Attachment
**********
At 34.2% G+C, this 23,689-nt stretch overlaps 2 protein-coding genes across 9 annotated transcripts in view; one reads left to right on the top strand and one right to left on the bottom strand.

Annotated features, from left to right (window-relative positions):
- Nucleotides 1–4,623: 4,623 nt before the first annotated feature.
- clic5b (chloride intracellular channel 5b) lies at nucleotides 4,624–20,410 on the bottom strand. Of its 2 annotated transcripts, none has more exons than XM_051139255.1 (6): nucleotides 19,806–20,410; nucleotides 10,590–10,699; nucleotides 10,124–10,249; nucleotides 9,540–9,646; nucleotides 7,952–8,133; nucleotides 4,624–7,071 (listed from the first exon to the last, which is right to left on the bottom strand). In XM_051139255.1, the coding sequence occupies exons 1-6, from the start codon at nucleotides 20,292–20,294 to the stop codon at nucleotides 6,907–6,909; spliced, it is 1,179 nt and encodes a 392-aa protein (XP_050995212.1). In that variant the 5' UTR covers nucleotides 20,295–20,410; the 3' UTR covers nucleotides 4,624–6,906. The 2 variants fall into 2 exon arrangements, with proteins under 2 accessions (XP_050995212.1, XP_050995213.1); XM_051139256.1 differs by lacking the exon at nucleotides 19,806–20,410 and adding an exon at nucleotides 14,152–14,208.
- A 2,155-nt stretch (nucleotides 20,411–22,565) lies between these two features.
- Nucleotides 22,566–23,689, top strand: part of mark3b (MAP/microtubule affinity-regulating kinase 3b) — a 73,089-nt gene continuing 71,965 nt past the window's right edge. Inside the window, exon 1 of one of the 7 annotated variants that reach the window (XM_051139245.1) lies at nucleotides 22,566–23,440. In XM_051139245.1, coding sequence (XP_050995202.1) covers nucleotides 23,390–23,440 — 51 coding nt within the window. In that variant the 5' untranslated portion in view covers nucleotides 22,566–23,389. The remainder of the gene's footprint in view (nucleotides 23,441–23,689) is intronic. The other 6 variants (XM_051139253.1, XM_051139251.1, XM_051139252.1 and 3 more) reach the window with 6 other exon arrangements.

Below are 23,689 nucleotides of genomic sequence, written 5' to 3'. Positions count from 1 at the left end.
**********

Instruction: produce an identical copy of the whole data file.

At 34.2% G+C, this 23,689-nt stretch overlaps 2 protein-coding genes across 9 annotated transcripts in view; one reads left to right on the top strand and one right to left on the bottom strand.

Annotated features, from left to right (window-relative positions):
- Nucleotides 1–4,623: 4,623 nt before the first annotated feature.
- clic5b (chloride intracellular channel 5b) lies at nucleotides 4,624–20,410 on the bottom strand. Of its 2 annotated transcripts, none has more exons than XM_051139255.1 (6): nucleotides 19,806–20,410; nucleotides 10,590–10,699; nucleotides 10,124–10,249; nucleotides 9,540–9,646; nucleotides 7,952–8,133; nucleotides 4,624–7,071 (listed from the first exon to the last, which is right to left on the bottom strand). In XM_051139255.1, the coding sequence occupies exons 1-6, from the start codon at nucleotides 20,292–20,294 to the stop codon at nucleotides 6,907–6,909; spliced, it is 1,179 nt and encodes a 392-aa protein (XP_050995212.1). In that variant the 5' UTR covers nucleotides 20,295–20,410; the 3' UTR covers nucleotides 4,624–6,906. The 2 variants fall into 2 exon arrangements, with proteins under 2 accessions (XP_050995212.1, XP_050995213.1); XM_051139256.1 differs by lacking the exon at nucleotides 19,806–20,410 and adding an exon at nucleotides 14,152–14,208.
- A 2,155-nt stretch (nucleotides 20,411–22,565) lies between these two features.
- Nucleotides 22,566–23,689, top strand: part of mark3b (MAP/microtubule affinity-regulating kinase 3b) — a 73,089-nt gene continuing 71,965 nt past the window's right edge. Inside the window, exon 1 of one of the 7 annotated variants that reach the window (XM_051139245.1) lies at nucleotides 22,566–23,440. In XM_051139245.1, coding sequence (XP_050995202.1) covers nucleotides 23,390–23,440 — 51 coding nt within the window. In that variant the 5' untranslated portion in view covers nucleotides 22,566–23,389. The remainder of the gene's footprint in view (nucleotides 23,441–23,689) is intronic. The other 6 variants (XM_051139253.1, XM_051139251.1, XM_051139252.1 and 3 more) reach the window with 6 other exon arrangements.

Below are 23,689 nucleotides of genomic sequence, written 5' to 3'. Positions count from 1 at the left end.